**DOI:**10.1128/AEM.00514-07

## ABSTRACT

Ecological diversity indices are frequently applied to molecular profiling methods, such as terminal restriction fragment length polymorphism (T-RFLP), in order to compare diversity among microbial communities. We performed simulations to determine whether diversity indices calculated from T-RFLP profiles could reflect the true diversity of the underlying communities despite potential analytical artifacts. These include multiple taxa generating the same terminal restriction fragment (TRF) and rare TRFs being excluded by a relative abundance (fluorescence) threshold. True community diversity was simulated using the lognormal species abundance distribution. Simulated T-RFLP profiles were generated by assigning each species a TRF size based on an empirical or modeled TRF size distribution. With a typical threshold (1%), the only consistently useful relationship was between Smith and Wilson evenness applied to T-RFLP data (TRF-*E*_{var}) and true Shannon diversity (*H*′), with correlations between 0.71 and 0.81. TRF-*H*′ and true *H*′ were well correlated in the simulations using the lowest number of species, but this correlation declined substantially in simulations using greater numbers of species, to the point where TRF-*H*′ cannot be considered a useful statistic. The relationships between TRF diversity indices and true indices were sensitive to the relative abundance threshold, with greatly improved correlations observed using a 0.1% threshold, which was investigated for comparative purposes but is not possible to consistently achieve with current technology. In general, the use of diversity indices on T-RFLP data provides inaccurate estimates of true diversity in microbial communities (with the possible exception of TRF-*E*_{var}). We suggest that, where significant differences in T-RFLP diversity indices were found in previous work, these should be reinterpreted as a reflection of differences in community composition rather than a true difference in community diversity.

Microbial ecologists deal with arguably the most diverse biological communities on Earth (3, 7) and with organisms which are among the most difficult to study in their natural environments. Molecular profiling methods based on the heterogeneity of a specific gene resulting in differences in electrophoretic mobility are popular approaches for characterizing microbial community composition. Diversity indices originally adopted for macroorganisms are frequently used on microbial community profile data (12, 23), including data generated by terminal restriction fragment length polymorphism (T-RFLP) (see reference 24 for details on T-RFLP). This is appealing because diversity is at the center of a large body of ecological theory (27) and is a concept that the general public appreciates. Univariate diversity indices (e.g., Table 1) may also be an elegant summary of a complex community.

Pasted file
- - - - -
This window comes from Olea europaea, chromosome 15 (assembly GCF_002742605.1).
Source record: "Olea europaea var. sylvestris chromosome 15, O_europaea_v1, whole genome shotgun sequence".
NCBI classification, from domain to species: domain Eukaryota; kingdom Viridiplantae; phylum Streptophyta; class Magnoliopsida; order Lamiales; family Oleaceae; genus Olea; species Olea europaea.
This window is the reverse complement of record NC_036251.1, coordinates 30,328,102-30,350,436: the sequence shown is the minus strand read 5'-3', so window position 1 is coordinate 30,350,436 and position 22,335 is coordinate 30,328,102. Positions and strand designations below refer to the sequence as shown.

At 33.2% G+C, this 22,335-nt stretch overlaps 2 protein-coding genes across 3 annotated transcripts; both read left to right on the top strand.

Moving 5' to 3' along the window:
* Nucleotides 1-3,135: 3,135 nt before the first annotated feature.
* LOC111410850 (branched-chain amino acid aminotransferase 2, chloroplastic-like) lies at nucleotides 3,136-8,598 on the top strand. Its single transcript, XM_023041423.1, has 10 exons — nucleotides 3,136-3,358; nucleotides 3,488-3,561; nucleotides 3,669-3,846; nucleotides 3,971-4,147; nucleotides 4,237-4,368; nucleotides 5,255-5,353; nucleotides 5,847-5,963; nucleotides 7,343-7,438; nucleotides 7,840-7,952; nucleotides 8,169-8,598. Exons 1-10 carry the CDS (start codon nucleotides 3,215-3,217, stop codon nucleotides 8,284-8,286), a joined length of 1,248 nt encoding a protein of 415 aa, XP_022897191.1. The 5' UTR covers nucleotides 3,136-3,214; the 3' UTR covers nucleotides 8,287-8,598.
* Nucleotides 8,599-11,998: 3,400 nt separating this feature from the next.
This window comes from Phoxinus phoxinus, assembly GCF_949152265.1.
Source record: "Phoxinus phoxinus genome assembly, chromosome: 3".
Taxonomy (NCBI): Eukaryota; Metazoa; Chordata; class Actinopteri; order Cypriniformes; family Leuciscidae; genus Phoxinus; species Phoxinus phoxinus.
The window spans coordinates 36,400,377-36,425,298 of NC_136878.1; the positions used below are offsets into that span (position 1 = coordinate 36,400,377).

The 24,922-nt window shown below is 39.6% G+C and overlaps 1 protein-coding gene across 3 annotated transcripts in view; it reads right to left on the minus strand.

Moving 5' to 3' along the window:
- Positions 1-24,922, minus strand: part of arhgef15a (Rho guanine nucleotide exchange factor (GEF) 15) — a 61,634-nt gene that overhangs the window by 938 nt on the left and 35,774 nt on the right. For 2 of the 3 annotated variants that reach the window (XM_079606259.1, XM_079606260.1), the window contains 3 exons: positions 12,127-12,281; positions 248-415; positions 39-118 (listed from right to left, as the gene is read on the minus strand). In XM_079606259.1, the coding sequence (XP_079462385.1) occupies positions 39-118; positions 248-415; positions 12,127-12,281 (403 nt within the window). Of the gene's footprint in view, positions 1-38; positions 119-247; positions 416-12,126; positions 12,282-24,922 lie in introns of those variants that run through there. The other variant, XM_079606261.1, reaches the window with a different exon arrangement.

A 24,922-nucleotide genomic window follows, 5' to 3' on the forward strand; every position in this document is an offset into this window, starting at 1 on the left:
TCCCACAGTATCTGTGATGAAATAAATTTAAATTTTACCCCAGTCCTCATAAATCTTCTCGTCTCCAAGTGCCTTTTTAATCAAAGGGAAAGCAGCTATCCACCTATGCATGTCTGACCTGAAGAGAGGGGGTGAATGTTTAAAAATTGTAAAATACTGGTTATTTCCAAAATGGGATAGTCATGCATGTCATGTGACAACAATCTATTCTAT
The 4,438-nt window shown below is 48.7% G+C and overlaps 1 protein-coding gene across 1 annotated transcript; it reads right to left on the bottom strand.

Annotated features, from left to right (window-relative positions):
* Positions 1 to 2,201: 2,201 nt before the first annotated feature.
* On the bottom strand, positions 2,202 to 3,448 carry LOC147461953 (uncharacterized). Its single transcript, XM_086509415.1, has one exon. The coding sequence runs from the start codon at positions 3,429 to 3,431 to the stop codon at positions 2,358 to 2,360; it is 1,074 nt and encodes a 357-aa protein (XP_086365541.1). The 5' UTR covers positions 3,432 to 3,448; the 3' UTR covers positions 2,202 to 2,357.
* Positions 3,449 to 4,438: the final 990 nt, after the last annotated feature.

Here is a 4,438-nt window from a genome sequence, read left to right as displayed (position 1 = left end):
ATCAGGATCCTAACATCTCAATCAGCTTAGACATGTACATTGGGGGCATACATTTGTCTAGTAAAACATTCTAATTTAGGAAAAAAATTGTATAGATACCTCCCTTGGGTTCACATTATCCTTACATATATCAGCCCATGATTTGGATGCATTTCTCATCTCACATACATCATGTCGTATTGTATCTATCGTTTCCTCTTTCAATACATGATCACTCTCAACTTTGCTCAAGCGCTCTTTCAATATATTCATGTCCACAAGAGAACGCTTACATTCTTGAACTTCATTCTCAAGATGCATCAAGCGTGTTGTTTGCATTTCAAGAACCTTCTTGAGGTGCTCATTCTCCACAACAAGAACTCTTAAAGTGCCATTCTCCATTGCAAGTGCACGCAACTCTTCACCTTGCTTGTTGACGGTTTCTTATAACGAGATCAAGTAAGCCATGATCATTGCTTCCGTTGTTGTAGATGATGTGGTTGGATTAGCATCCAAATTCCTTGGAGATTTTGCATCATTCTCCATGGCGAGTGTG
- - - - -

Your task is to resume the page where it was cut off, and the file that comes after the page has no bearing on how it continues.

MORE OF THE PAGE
Despite their use in microbial ecology, the application of diversity indices to T-RFLP data has not been analytically validated, and several aspects common to all electrophoresis-based community profiling methods should be considered before this practice is accepted. For example, molecular profiling methods normally characterize only “dominant” organisms (e.g., >1% of the community) due to detection limits that arise whenever many markers are quantified simultaneously. Hence, rare species can never be detected, but these species often make up the vast majority of the diversity in microbial communities (13, 33). In addition, terminal restriction fragments (TRFs) of the same size can be generated from multiple taxa, which can be disparately related (1, 5, 8). The diversity of even those dominant taxa that are detected will therefore be underestimated.